Why White Stool Happens and What You Should Do
Although the color of your stool can change due to the different foods and medications you take in, it is typically brownish due to the digestion of bile salts. These are digestive agents made by the liver and stored in the gallbladder.
Medications containing aluminum hydroxide can turn your stool white, as can barium, which is a white substance sometimes used to help show the digestive tract during an X-ray scan.
Learn more about the causes of white stool, how to treat those causes, and when to contact a doctor.
A reduction or absence of bile salts can cause your stool to become a pale clay-like color.
Bile salt production can reduce due to severe liver disease, such as hepatitis or cirrhosis. The passage of bile salts into the intestines can decrease due to blockages of the bile ducts inside or outside of the liver as a result of inflammation, gallstones, or external compression.
Pain — especially in the right upper abdomen — fever, nausea, itching, and yellowing of the skin and whites of the eyes (jaundice) can also occur with these conditions.
White stool may be the result of conditions that decrease the amount of bile salts that reach the intestines, including:
- biliary atresia, which is a condition present at birth involving atypical bile duct development
- biliary cirrhosis, or inflammation of bile ducts in the liver
- biliary stricture, which is a narrowing of the common bile duct
- cirrhosis, or scarring of the liver due to chronic liver damage
- cancer or tumors of the liver, bile ducts, gallbladder, or pancreas
- hepatitis, which refers to liver infection or inflammation
- sclerosing cholangitis, or bile duct inflammation and scarring
White stool can also be the result of certain substances, including:
- aluminum hydroxide, which is an ingredient in antacids such as AlternaGEL, Alu-Tab, and Amphojel, as well as some formulations of Maalox and Mylanta
- barium, which is a white substance that can be swallowed or used in an enema to help outline the digestive tract during an X-ray scan
In some cases, white stool may be a symptom of a serious or life threatening condition to do with the liver or gallbladder that requires immediate evaluation in a medical setting. These conditions may include:
- acute cholecystitis
- acute hepatitis, which refers to liver infection or inflammation
- liver failure
To diagnose your condition, your doctor or licensed healthcare practitioner will ask you several questions related to your white stool, including:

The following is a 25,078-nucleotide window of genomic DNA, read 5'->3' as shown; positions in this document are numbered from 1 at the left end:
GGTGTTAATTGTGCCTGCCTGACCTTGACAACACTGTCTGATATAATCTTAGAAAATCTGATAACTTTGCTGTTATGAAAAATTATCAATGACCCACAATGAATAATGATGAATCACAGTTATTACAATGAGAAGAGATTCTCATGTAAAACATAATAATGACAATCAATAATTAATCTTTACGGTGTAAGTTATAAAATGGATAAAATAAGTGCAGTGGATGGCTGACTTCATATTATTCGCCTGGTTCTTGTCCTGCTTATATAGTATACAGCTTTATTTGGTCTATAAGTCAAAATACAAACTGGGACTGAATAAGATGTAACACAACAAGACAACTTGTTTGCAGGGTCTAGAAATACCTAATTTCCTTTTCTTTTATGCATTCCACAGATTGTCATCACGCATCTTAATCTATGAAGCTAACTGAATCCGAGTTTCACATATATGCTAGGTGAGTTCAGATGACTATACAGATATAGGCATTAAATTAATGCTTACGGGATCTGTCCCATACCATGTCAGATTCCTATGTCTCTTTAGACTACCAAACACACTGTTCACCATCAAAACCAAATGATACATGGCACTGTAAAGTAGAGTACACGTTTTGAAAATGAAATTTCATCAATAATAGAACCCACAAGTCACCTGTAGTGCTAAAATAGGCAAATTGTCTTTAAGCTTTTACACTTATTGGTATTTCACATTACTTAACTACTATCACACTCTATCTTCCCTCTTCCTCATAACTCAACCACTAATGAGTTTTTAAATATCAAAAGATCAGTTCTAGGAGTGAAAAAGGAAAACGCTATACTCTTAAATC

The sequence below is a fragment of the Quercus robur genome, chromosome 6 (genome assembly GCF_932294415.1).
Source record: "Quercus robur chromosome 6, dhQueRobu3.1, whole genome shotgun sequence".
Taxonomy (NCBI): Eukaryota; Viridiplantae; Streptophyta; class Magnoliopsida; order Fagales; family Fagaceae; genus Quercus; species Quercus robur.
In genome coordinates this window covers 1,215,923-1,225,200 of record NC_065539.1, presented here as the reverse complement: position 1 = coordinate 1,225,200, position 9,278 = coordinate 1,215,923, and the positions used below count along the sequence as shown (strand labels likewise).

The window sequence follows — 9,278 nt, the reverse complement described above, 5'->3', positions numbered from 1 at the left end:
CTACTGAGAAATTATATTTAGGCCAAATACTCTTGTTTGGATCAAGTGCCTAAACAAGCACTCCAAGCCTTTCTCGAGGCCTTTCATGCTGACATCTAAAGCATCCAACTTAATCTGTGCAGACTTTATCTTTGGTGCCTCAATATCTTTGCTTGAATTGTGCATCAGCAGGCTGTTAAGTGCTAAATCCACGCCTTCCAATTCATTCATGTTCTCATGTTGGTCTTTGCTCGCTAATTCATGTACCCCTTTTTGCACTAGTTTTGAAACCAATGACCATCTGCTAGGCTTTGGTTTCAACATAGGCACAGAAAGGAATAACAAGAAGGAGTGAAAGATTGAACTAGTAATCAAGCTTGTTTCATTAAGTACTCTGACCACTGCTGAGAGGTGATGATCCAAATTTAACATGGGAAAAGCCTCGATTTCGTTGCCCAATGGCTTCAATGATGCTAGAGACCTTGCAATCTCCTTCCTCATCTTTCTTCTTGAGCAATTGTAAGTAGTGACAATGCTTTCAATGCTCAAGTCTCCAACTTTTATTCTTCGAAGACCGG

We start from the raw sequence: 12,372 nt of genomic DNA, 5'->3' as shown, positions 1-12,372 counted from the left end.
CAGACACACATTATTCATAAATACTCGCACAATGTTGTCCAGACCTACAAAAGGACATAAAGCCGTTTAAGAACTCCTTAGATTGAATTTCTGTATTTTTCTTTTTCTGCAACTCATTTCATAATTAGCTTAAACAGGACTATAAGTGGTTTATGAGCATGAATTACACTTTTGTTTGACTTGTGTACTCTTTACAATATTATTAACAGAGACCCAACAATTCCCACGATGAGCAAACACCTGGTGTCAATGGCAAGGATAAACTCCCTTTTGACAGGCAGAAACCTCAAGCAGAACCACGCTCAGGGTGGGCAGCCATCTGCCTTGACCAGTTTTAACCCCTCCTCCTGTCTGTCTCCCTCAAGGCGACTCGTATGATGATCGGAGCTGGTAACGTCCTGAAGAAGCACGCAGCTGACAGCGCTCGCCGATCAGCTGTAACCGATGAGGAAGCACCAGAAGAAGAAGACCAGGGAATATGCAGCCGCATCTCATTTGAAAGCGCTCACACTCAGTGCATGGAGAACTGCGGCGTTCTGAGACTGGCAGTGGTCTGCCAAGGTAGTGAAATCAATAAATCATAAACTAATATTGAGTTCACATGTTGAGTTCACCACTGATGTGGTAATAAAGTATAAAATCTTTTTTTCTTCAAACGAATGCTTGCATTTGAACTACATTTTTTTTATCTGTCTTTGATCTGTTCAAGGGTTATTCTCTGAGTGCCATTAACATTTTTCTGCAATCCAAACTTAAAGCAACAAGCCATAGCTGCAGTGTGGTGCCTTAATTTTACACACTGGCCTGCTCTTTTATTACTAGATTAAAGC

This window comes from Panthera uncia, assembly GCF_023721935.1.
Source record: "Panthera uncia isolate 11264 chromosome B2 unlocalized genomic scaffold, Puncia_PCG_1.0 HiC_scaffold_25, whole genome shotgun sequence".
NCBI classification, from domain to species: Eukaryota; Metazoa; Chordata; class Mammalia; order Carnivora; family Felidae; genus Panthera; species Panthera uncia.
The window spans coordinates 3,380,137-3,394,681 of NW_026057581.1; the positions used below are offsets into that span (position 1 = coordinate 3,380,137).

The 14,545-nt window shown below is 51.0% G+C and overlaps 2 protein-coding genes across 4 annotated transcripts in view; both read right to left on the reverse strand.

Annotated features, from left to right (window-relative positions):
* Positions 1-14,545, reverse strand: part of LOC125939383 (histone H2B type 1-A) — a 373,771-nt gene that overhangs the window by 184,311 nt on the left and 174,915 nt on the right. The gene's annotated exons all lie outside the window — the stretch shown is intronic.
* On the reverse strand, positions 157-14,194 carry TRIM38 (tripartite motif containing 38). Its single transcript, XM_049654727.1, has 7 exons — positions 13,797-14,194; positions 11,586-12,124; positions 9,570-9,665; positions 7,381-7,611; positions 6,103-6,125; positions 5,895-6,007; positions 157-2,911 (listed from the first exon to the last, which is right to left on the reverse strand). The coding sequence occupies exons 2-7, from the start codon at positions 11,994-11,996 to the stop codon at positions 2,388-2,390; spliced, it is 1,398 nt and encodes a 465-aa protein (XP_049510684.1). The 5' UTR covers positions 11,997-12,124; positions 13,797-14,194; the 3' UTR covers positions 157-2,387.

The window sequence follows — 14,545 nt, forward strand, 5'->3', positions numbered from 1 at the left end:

- How long have you been having white stool?
- How would you describe your stool?
- Have you had white stool before?
- Do you have any other symptoms?
- What medications are you taking?
Your doctor may then order certain tests, including blood or imaging tests.
If you have one pale stool with no other symptoms and then resume your typical bowel movements, it may not be a cause for concern.
However, if you are seeing white stool regularly and experiencing other symptoms, you should visit a doctor.
Treatments for white stool will depend on the cause, but they could include:
- undergoing gallstone surgery or removal
- reducing your alcohol intake
- taking medications or changing your medications
- undergoing surgery to correct liver or pancreas problems
- taking vitamin supplements
You should contact a doctor if you or your child has two or more consistent pale or white stools. You should also call a doctor if there are any other symptoms, such as extreme tiredness, a high fever, abdominal pain, or weight loss.
Ask the doctor if they would like you to bring in a stool sample, as this can be helpful if testing is needed.
It is normal for children to have different colored stools. Often, colored stool is due to something the child has eaten. However, white stool is almost never normal in children.
White stool in children may indicate a problem with the child’s liver. If the child passes more than two white or very pale stools, call a doctor. The child may need surgery to correct a liver problem called biliary atresia that can cause white stool.
White stool may accompany other symptoms. These can differ based on what is causing the white stool. Some conditions that affect the stool may also involve other body systems.
Digestive tract symptoms that may occur along with white stool
White stool may also happen with symptoms affecting the digestive tract, such as:
- abdominal pain or cramping
- abdominal swelling, distension, or bloating
- unusually foul smelling stool
- changes in stool consistency
- nausea with or without vomiting
Other symptoms that may occur along with white stool
White stool may also happen with other symptoms elsewhere in the body, including:
- bone or joint pain
- easy bleeding or bruising
- itchy skin
- unexplained weight loss
Serious symptoms that might indicate a life threatening condition
In some cases, white stool may be a symptom of a life threatening condition. Seek immediate medical care for any of these life threatening symptoms:
- a change in the level of consciousness or alertness, such as passing out or unresponsiveness
- a change in mental status or a sudden behavior change, such as confusion, delirium, lethargy, hallucinations, and delusions
- high fever (higher than 101ºF or 38.3ºC)
- not producing any urine
- fewer wet diapers (in infants)
- severe abdominal pain
Stool is typically brown due to the digestion of bile salts, which are made by the liver and stored in the gallbladder. Without enough bile salt, however, stool can be pale or even white. White stool can occur with liver disease or problems with the bile ducts.
White stool can also occur with certain medications and barium, which is sometimes used in X-ray studies of the digestive tract. White stool in children could also indicate a problem with the liver.
If you or a child has more than two white or very pale stools, you should call a doctor.